Let's see how the Airalo Asialink eSIM performed throughout the country:
Blazing-fast speeds with the Airalo Asialink eSIM!
Because many travel eSIMs I used in Singapore used the Singtel network too, I shared the results of the relevant eSIMs in the image above.
And you can see that the Airalo eSIMs (Connect Lah! and Asialink) were the best performers.
But… why is that?
Those two eSIMs are directly powered by Singtel itself.
Airalo buys data from Singtel (and other mobile operators in other regions), which can be used in various East- and Southeast Asian countries, including Singapore.
Meaning Airalo's eSIMs are practically rebranded Singtel eSIMs.
So they act and are treated as native eSIMs on the Singtel network (as if you were a Singtel prepaid or postpaid customer).
Back to the Airalo results, I had an average download speed of 131.32 Mbps and a median download speed of 92.37 Mbps with the Airalo Asialink eSIM: it passed the 4K video streaming test in Singapore (minimum of 25 Mbps).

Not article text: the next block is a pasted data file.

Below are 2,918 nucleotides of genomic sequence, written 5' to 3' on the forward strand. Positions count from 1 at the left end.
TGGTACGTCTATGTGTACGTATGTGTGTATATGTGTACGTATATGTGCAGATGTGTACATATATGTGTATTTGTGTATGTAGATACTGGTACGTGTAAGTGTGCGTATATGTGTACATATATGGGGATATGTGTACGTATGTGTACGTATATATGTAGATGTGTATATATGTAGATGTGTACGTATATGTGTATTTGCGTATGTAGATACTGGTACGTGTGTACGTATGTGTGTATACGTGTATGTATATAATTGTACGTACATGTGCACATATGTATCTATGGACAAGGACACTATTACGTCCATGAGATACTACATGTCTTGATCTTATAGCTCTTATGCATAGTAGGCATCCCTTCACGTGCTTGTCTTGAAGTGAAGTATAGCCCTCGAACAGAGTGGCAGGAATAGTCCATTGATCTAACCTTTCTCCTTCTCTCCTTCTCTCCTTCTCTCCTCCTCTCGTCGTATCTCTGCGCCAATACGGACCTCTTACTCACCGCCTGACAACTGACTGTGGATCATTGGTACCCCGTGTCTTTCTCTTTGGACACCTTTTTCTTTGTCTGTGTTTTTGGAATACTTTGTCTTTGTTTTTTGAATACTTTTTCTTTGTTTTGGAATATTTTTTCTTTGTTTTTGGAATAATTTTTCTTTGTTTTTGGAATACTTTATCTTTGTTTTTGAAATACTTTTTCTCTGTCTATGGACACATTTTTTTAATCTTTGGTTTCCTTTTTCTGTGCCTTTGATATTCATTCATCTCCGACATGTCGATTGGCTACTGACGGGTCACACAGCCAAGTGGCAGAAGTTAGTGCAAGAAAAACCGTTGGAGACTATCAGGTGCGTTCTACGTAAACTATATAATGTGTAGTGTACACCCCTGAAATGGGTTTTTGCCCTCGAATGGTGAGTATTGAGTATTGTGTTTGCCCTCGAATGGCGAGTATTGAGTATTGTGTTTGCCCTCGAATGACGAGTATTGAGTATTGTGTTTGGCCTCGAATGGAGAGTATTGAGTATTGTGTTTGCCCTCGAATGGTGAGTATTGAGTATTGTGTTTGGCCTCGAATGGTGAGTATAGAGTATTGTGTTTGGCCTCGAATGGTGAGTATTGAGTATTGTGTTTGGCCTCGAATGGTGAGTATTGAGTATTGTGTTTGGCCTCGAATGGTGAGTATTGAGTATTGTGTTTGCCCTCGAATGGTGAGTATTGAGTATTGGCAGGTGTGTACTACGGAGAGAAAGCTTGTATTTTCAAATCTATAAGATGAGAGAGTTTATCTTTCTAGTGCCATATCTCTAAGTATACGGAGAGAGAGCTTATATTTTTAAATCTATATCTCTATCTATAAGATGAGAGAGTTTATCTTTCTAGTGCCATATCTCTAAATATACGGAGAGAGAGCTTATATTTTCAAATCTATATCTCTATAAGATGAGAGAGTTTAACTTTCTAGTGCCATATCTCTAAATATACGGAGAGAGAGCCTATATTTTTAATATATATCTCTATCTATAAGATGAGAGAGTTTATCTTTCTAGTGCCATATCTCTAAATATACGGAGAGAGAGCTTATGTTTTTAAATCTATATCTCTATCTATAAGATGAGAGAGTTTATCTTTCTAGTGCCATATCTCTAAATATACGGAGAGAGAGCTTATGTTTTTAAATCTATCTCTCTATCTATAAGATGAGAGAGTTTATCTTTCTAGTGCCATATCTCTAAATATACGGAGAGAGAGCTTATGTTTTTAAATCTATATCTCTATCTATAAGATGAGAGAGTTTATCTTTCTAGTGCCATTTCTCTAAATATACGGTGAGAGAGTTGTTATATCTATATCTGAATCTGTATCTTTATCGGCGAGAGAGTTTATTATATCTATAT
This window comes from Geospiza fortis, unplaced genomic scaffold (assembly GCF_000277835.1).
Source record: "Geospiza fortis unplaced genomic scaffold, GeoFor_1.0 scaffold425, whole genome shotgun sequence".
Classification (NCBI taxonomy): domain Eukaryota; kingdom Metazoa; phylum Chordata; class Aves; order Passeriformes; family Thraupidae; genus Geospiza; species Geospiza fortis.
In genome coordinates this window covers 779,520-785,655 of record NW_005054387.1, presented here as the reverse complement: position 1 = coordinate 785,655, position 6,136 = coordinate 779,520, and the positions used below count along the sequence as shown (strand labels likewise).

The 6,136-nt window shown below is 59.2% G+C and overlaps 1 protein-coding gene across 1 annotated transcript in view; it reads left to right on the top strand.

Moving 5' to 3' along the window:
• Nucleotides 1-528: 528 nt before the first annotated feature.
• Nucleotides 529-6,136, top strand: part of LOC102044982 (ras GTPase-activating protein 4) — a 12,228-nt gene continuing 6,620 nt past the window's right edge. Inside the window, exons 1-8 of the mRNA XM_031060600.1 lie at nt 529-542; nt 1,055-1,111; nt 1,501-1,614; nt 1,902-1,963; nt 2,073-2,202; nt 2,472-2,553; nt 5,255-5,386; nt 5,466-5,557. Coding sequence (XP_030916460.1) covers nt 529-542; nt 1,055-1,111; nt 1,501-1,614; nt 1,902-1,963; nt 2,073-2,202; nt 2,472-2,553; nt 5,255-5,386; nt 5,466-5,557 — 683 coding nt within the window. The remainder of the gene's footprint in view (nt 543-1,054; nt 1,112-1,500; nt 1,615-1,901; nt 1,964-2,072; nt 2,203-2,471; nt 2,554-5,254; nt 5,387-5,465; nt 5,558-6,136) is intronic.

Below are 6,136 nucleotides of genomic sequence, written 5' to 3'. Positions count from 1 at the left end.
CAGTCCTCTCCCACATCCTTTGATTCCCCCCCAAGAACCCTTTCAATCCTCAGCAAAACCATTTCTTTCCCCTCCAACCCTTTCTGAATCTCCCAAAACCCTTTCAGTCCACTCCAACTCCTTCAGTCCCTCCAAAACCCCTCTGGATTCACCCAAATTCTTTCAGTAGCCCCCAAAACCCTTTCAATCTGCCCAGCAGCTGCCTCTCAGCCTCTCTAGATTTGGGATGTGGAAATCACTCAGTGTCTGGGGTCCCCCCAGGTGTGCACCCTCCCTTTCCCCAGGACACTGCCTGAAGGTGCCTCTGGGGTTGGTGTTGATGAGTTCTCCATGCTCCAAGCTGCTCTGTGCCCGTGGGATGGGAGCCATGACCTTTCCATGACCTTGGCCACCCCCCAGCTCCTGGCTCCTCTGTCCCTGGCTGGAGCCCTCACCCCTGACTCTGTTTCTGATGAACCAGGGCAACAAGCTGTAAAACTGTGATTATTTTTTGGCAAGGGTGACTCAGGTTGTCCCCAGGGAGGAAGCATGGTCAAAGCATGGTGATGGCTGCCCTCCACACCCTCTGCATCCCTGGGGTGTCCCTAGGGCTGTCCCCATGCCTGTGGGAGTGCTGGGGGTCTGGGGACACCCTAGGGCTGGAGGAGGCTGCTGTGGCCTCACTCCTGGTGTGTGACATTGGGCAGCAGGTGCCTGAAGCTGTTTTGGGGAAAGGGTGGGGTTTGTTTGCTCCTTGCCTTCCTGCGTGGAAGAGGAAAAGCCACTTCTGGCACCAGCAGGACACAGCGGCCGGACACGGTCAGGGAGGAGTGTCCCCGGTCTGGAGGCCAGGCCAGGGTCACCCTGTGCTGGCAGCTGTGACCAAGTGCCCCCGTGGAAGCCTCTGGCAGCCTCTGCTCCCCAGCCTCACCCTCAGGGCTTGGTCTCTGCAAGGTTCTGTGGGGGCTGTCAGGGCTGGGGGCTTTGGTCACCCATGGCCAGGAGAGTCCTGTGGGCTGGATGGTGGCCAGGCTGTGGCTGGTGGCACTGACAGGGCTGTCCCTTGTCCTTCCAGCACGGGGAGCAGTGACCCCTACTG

The same can also be said for the HD live streaming test in Singapore – the Airalo Asialink eSIM had an average upload speed of 19.84 and a median upload speed of 9.50 Mbps, making it pass the HD live streaming test (minimum of 10 Mbps).
At the time of writing, no Airalo eSIM performed this well 🤩.
And yes… this is the best the Asialink eSIM has performed in the countries I have used it in 😳.
But honestly, I do not expect anything less in Singapore with its excellent telecommunications infrastructure 😏.
The result at Gardens by the Bay Station was extreme, with a download speed of 481.17 Mbps.
Honestly… this is a result I expect from 5G NR instead 😳.
Surprisingly, Singtel itself performed worse than the Airalo Asialink eSIM over here (71.51 Mbps on 4G/LTE – not 5G NR like at other locations).
Three other locations had results faster than 200 Mbps ( Gate E22 (Terminal 1) at Singapore Changi Airport (223.23 Mbps) & Wisma Atria (295.06 Mbps).
The results at Bef Outram Flyover Bus Stop and Blk 1 Bus Stop also deserve an honorable mention because they were very close to hitting 200 Mbps too (179.03 Mbps and 188.13 Mbps, respectively).